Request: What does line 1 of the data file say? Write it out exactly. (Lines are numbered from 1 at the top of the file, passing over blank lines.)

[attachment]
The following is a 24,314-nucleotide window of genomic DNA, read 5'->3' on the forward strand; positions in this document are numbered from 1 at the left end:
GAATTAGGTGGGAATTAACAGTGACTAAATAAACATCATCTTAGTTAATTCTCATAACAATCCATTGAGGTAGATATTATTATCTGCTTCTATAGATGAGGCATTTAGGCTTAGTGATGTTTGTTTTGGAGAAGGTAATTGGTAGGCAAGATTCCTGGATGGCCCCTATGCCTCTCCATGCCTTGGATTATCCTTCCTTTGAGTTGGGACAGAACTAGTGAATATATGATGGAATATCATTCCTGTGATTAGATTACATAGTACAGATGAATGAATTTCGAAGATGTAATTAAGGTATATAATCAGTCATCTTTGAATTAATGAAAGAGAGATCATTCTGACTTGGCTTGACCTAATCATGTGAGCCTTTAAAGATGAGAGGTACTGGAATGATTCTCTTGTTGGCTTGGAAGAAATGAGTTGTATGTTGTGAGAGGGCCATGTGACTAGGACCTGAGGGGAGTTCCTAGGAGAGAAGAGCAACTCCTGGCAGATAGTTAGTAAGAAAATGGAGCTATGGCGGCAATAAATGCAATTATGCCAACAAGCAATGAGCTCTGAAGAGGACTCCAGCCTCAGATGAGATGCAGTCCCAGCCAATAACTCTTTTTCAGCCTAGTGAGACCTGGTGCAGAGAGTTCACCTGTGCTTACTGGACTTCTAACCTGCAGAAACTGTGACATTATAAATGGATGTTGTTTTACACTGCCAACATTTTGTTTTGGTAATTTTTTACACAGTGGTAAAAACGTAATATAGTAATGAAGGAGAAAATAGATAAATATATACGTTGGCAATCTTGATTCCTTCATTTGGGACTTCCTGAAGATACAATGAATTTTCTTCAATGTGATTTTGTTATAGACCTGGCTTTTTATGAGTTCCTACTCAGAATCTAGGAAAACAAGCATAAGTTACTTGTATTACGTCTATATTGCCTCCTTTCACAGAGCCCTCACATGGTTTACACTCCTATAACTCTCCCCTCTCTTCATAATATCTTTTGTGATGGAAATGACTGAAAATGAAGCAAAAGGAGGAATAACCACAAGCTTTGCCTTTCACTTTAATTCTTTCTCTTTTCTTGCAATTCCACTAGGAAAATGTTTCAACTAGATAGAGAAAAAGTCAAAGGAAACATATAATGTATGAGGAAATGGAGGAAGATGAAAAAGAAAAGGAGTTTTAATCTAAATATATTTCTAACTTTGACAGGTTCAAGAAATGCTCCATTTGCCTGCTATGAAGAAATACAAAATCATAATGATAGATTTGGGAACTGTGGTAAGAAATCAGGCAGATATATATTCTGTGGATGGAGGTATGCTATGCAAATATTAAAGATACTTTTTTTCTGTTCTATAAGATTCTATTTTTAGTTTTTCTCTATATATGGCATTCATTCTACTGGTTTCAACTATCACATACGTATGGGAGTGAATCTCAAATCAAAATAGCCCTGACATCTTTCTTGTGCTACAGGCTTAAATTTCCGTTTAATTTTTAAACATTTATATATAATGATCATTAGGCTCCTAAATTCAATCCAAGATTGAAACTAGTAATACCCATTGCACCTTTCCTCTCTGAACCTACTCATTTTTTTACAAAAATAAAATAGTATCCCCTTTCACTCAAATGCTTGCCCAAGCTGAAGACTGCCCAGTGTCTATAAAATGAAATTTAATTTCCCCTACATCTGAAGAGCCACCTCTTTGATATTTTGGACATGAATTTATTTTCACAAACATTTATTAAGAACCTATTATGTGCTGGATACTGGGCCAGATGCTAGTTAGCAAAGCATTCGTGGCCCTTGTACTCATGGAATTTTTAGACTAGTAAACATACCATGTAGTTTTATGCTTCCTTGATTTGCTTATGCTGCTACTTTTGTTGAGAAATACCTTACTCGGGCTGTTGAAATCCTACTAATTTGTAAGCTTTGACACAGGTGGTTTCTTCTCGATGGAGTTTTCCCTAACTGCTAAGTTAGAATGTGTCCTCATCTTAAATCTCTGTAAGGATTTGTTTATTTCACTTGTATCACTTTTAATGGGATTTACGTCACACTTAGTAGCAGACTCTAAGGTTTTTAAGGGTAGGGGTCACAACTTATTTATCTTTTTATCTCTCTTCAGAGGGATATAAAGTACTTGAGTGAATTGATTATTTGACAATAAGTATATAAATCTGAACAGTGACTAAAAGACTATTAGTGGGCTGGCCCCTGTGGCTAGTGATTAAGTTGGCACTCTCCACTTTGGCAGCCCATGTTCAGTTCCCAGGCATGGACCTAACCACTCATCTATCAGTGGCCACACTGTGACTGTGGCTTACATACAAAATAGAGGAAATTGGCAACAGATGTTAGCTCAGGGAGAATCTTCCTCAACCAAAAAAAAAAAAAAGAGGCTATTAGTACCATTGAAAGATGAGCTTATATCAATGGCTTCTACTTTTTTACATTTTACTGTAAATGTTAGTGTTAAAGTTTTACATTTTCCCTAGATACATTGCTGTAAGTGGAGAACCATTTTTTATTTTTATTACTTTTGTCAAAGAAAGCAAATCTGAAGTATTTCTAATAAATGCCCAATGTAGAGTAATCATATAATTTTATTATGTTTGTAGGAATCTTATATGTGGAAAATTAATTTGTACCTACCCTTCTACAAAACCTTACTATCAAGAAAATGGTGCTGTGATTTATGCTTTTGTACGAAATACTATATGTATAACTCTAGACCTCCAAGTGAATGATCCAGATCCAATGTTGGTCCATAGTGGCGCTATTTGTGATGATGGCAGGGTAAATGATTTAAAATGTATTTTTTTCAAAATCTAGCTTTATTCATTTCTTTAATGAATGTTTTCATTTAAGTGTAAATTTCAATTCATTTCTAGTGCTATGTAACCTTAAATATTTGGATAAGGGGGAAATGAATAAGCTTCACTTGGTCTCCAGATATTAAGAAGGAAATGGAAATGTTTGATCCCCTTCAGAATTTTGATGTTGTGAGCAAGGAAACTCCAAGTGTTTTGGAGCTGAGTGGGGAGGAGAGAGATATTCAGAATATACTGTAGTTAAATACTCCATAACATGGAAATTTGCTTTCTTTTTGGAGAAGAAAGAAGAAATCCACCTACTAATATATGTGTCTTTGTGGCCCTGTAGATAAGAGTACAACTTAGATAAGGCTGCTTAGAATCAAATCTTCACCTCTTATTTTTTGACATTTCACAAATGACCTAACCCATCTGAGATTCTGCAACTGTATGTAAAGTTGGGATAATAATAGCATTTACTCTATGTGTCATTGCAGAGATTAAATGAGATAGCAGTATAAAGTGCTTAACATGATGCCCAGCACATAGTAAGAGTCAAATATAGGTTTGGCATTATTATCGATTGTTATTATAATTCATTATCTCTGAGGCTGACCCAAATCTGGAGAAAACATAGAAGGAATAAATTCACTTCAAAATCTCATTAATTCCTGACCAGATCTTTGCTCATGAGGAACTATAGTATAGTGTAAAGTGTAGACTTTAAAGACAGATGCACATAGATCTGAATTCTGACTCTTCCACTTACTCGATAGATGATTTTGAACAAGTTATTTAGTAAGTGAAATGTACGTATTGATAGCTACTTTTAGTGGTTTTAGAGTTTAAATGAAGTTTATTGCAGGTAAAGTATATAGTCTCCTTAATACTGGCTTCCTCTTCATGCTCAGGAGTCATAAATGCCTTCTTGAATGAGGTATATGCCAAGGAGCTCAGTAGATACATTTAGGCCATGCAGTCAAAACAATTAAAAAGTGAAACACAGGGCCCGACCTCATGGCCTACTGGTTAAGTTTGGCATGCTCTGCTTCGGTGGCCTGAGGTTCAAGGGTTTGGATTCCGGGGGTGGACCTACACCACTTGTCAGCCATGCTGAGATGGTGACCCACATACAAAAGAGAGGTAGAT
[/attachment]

The following is a 24,314-nucleotide window of genomic DNA, read 5'->3' on the forward strand; positions in this document are numbered from 1 at the left end: